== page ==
about it and have not had an opportunity to investigate the matter fully --
and that when you have made a diligent inquiry you may have a statement to
That is such a responsible thing to say that one wonders why people don t
say that. Instead they say stupid things like 'That is totally false and we
will be shown to have been correct.' -- or some such nonsense. Sometimes --
quite often -- the statement is even worse than that, for it may include a
statement that the accusations are frivolously made. Even stupider!
It is important that your company have a protocol that everyone is made very
aware of requiring any contact concerning negative information be passed to
a designated person without comment to the inquiring party. I ll pass this
information along to the appropriate person -- that is the only response to
be made. The answer to the question 'Who is the appropriate person?' is
always 'No comment!' It is also important that everyone knows that public
statements that are not specifically authorized are considered a firing
offense. People find it hard to resist being 'interviewed'. They have to be
frightened for their employment in order to shut them up. Do it.
Next, the company should call together the most involved person(s) and their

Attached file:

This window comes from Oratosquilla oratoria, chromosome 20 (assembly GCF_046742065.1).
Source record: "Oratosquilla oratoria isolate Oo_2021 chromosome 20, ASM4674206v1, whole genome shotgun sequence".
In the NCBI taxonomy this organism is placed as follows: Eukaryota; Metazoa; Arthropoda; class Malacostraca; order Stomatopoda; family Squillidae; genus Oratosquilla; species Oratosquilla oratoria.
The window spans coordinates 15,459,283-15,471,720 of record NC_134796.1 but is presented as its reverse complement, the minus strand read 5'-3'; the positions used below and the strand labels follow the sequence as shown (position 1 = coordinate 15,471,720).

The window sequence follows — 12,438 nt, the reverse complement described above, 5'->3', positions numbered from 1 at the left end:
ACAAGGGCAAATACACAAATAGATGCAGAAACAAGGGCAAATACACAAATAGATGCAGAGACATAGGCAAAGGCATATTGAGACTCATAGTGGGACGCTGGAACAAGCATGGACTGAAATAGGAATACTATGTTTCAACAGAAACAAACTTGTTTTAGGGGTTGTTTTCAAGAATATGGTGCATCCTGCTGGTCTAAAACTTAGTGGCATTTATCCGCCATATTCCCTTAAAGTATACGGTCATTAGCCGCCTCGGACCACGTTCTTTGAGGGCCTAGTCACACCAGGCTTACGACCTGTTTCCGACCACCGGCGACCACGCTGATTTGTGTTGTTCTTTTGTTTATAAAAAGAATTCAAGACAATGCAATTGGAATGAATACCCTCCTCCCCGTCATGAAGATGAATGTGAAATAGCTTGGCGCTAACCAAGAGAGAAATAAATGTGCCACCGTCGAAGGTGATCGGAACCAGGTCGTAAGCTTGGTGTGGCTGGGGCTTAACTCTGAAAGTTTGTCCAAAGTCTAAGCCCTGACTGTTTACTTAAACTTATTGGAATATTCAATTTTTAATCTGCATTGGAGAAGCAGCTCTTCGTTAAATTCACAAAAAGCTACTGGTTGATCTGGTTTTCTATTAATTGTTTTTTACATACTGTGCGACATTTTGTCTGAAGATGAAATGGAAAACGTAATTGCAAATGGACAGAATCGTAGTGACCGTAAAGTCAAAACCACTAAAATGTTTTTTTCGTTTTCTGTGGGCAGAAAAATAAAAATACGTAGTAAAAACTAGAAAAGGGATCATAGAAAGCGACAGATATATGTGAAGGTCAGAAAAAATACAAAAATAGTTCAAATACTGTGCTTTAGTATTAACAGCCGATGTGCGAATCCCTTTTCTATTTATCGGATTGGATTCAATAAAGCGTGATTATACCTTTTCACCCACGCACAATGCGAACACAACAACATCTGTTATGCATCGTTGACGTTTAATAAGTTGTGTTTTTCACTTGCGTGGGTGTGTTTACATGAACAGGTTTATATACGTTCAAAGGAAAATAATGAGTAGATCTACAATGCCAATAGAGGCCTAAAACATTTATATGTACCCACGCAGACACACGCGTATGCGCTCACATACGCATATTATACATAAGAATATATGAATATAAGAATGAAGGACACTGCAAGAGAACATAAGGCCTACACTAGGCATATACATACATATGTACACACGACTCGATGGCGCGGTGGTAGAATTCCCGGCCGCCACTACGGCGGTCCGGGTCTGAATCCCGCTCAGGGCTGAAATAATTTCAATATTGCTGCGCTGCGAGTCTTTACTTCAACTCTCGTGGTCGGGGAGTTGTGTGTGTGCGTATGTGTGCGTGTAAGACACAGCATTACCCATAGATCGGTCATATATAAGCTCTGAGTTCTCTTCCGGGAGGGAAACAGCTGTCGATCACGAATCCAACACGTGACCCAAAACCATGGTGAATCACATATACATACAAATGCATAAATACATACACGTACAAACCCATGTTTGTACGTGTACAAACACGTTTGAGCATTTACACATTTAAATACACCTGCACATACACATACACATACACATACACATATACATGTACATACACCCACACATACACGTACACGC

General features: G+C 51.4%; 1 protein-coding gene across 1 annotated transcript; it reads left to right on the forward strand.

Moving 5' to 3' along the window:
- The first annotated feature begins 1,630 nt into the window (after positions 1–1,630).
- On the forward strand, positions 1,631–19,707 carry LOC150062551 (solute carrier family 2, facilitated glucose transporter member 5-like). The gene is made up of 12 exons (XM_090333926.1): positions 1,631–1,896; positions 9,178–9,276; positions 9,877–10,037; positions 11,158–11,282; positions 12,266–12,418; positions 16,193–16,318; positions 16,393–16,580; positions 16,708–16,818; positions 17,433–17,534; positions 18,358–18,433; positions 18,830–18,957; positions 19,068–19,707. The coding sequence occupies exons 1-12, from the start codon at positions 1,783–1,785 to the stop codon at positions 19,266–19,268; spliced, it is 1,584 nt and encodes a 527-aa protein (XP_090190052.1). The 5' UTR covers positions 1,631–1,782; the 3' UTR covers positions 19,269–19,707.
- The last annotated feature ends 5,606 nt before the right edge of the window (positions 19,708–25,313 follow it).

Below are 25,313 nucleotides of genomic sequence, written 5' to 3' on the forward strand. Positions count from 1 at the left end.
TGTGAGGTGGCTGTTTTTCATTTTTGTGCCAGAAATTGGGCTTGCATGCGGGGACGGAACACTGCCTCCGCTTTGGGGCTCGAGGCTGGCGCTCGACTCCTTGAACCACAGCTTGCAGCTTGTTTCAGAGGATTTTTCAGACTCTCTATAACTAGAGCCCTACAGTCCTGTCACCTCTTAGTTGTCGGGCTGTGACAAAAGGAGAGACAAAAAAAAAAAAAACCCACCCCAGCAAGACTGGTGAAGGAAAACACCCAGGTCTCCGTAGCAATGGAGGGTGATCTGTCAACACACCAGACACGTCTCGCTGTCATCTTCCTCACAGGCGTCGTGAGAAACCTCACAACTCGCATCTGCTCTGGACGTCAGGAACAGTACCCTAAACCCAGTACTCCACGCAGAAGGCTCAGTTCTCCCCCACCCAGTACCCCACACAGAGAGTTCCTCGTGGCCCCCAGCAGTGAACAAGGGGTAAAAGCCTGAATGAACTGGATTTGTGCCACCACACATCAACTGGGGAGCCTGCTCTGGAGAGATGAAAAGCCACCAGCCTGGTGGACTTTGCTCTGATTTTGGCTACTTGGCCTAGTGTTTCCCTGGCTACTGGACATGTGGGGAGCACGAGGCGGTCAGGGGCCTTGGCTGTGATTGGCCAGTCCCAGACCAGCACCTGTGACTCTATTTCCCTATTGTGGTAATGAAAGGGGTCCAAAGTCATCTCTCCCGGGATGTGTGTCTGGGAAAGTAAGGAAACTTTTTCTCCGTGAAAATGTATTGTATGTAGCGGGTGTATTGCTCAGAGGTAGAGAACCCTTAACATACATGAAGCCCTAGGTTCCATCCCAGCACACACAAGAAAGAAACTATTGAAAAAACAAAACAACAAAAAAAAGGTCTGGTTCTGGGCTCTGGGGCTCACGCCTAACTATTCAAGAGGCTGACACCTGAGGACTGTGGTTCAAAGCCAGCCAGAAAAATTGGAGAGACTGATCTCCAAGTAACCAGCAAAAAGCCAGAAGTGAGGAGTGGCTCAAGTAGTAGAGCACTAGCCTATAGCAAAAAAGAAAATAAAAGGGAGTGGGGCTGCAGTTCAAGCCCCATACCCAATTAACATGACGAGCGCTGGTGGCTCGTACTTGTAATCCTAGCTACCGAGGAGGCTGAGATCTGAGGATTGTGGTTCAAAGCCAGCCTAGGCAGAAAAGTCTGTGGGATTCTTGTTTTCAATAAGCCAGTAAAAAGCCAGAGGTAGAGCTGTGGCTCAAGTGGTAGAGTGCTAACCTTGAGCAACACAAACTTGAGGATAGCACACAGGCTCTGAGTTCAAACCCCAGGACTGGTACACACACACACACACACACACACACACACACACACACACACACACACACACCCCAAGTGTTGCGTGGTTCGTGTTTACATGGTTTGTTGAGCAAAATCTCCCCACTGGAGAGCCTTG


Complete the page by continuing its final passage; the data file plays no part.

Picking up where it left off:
legal counsel, gather all files that may relate to the dispute or complaint,
promptly evaluate the information, including interviews of everyone who may
have been involved, and make a decision about how to respond properly. A
proper response may not be a total disclosure of the whole truth, but it
will not include statements that are untrue in and of themselves. If you
have to lie, you need to rethink! That is a bad mistake. No matter what your
PR person or your lawyer or anyone else may say, you need to make only
responsible statements that instill confidence in your obvious good faith.
People expect you sometimes to be wrong. You don t have to say that you
screwed up, but do not insist in this early phase upon your rectitude.
Now, if you are dealing in a forthright manner with the issues presented by
the accusations, you will not go to the mat in a losing fight. You settle.
You adjust. You correct the mistake as best you can. Losing a trial or
arbitration does not enhance your stature. An appeal is most likely to
result in affirmation of the trial result, so you would only be reinforcing
a negative consequence by insisting that facts are found in your favor when
the true facts are really not in your favor.
People incorrectly believe that lawyers, if they are good, can manufacture